Saturday, November 28, 2009

Moving on


I literally brought 2 suitcases with me when I moved, and still haven't brought the majority of my belongings...

So here I sit, surrounded by a moat belongings in my parent's home. I'm sorting what I need to bring back to the city, what I'm giving to goodwill, what I'm bringing to my brother's for storage, and which items of clothing will also double for a noose in case moving really gets to me. (Okay, I probably shouldn't make suicide jokes here - I'm using a little poetic license. Plus, aren't most writers a tad suicidal anyway? Just pretending to fit that mold).

Lesson #10: Moving should resemble removing a band aid if at all possible - do it as quickly, and seamlessly, as possible. In particular, I mean moving one's belongings. I have drawn this process out over literally a few months, and it's been more painful than it should be. My advice would be to just take care of it all at once - just hire movers, storage space if necessary, and so on.

In the spirit of Thanksgiving, though, I'm just happy that I have family and friends to help with the enormous amount of work that moving entails! Honestly, I would be utterly lost without my mom's insane knowledge of storage, moving, etc. Plus she made me a blanket with old t-shirts from age 4 to 24 (favorite shirt being the "We Love Recycling - 1989," my parent must have known that I would be a tree hugger). It's great. Plus it got rid of like 30 t-shirts that I would have to otherwise sort through and store, so it's also been the saving grace of my sanity.

Tuesday, November 24, 2009

a Modern Day Belle


(FYI, I mean the Disney Belle, not a southern belle. Also there aren't palm trees where I live, as the picture might suggest)

I realize that I sometimes walk around carrying a book. Okay, not just carrying...actually reading a book. I also realize that having my nose in a book isn't a smart idea, but sometimes I just.can't.stop.READING a page (or few). I recall doing this a lot in Ann Arbor, but I didn't really need to worry about getting lost or running into rude New Yorkers. For some reason the fact that it's probably the nerdiest thing one could do has never bothered me.

Another kind of bad habit I've fallen prey to is never having a fully charged cell phone. Because what I've noticed is that it tends to die at the most important times. Like when I'm trying to meet a friend (which was the case tonight) or when walking home at 3am, at which point it'd be good to have the "phone a friend" lifeline (wow, a 'who wants to be a millionaire' reference? o rly?).

Lesson #9 in moving to a big city: Always have a fully charged cell phone on you. Or walkie talkie. Or laptop, if you must. Just make sure if you need to be in contact with someone, or need to pull up a map, need to know the closest vegan pizza place, etc, you can figure it out. You won't have to ask randoms on the street or rely on your gut instinct (which is wrong a noticeable amount of the time). While I love feeling disconnected from technology at times (funny, I know, that I'm writing that in a blog.), it's probably best to at least have access to it when necessary.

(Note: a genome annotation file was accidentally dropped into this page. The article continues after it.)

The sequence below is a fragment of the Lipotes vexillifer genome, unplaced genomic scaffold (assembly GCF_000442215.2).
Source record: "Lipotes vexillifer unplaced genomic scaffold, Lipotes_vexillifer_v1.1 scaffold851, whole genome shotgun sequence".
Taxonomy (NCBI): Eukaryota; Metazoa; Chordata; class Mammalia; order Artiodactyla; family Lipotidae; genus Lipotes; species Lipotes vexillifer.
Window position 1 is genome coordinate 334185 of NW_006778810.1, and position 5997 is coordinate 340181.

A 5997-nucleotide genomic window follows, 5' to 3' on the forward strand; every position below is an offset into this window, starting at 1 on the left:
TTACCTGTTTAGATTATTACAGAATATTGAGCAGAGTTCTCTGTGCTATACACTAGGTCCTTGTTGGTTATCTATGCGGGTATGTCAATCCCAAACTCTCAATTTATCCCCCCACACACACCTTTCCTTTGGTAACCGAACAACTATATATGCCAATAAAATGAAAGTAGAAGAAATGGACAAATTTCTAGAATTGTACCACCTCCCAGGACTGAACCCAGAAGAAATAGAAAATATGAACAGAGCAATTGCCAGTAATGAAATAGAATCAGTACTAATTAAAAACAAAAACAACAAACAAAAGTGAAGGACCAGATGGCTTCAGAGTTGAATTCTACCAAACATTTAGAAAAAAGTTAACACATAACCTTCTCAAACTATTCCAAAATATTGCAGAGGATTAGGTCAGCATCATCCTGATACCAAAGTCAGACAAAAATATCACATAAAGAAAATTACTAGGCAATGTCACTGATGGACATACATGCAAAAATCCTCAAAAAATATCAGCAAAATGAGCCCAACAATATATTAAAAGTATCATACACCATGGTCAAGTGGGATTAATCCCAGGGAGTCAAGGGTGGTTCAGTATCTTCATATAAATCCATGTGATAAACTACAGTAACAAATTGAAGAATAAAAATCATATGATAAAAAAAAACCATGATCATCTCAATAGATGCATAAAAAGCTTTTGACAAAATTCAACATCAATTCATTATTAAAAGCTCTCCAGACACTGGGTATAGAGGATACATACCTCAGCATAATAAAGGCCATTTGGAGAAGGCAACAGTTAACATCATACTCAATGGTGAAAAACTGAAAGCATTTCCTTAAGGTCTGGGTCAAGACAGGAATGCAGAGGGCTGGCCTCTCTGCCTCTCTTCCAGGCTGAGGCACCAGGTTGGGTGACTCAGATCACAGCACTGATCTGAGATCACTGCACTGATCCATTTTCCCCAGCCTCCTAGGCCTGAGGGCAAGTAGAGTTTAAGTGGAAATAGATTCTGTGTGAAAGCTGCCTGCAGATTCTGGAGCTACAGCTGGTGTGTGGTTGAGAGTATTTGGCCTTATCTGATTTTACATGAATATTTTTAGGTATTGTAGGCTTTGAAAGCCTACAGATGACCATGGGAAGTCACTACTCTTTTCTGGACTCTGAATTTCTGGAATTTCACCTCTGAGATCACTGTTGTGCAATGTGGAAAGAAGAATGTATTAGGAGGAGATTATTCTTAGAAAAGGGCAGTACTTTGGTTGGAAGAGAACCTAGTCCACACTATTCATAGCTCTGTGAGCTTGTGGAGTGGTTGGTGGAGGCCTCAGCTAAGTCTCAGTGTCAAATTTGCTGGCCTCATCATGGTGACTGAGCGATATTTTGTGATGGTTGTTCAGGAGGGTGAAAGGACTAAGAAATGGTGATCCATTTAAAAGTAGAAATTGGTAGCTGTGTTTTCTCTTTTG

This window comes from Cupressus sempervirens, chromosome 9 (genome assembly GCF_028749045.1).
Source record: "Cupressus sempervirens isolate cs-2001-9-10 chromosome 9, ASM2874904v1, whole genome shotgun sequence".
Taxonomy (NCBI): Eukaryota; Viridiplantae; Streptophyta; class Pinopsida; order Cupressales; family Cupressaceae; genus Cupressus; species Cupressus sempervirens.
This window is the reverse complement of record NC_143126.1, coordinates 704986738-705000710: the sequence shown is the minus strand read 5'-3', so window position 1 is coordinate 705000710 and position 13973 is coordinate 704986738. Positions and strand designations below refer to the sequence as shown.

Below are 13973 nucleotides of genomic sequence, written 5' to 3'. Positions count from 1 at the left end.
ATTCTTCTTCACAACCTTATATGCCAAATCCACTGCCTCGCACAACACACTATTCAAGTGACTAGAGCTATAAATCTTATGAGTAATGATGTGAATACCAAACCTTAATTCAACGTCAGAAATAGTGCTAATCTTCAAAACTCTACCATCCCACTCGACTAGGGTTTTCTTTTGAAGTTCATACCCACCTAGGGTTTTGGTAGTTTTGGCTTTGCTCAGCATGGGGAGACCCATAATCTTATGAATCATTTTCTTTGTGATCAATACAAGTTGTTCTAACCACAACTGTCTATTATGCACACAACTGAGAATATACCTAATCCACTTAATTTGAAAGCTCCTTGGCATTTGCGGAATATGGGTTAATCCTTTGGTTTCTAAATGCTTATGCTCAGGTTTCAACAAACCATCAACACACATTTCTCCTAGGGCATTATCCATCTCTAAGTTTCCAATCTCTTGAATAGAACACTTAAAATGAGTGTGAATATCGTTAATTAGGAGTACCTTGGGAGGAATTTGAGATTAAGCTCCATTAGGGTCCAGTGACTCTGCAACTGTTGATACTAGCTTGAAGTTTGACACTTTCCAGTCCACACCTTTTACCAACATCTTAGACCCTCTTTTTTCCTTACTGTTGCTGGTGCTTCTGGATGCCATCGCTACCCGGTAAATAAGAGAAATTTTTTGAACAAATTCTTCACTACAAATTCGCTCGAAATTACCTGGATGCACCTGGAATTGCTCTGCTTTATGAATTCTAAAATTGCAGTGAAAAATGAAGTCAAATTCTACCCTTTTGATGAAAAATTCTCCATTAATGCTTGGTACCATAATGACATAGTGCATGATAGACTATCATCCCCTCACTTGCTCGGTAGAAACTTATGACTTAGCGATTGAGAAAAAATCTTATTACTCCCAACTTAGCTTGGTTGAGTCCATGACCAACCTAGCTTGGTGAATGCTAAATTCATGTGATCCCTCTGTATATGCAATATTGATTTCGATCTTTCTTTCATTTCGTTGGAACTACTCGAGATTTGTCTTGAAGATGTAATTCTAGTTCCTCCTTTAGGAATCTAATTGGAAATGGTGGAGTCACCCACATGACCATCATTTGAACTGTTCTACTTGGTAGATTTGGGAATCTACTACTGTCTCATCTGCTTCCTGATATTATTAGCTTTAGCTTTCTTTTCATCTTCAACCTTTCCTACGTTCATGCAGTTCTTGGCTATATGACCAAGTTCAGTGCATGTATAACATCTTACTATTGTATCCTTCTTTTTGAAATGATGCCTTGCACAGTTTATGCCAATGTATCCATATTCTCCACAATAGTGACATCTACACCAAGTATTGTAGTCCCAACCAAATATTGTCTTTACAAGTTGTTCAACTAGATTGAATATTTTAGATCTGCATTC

But then again, people survived for generations without cell phones. Though also didn't have libraries, CNN, diet Coke, and other necessities.

Friday, November 20, 2009

If you like Piña Coladas....

I do enjoy getting caught in the rain from time to time, but prefer to not be caught sans umbrella.

Lesson #8: Prepare for anything. Just buy a big bag and before leaving each day, make sure to prepare for any type of weather/event/whim. Sure, you'll probably look homeless, but at least you'll be dry and homeless looking.

I'm not advocating bringing heels with you in case you find yourself needing to look fancy (well, unless it's the weekend. Then I might advise this), but more of your daily necessities. For instance, I often bring a snack with me because I don't know if I'll be hungry at some point, and a hungry me = an unhappy me. Plus it is sometimes hard to find vegan food around, though arguably easier here than anywhere in the country.

Other things that would come in handy to carry on a daily basis:

Book (obviously good for commutes. Or if you're eating alone and don't want to look really alone or something.)
Floss (I don't actually carry this, but I should. Days have been ruined by the agonizing feeling of something caught between teeth.)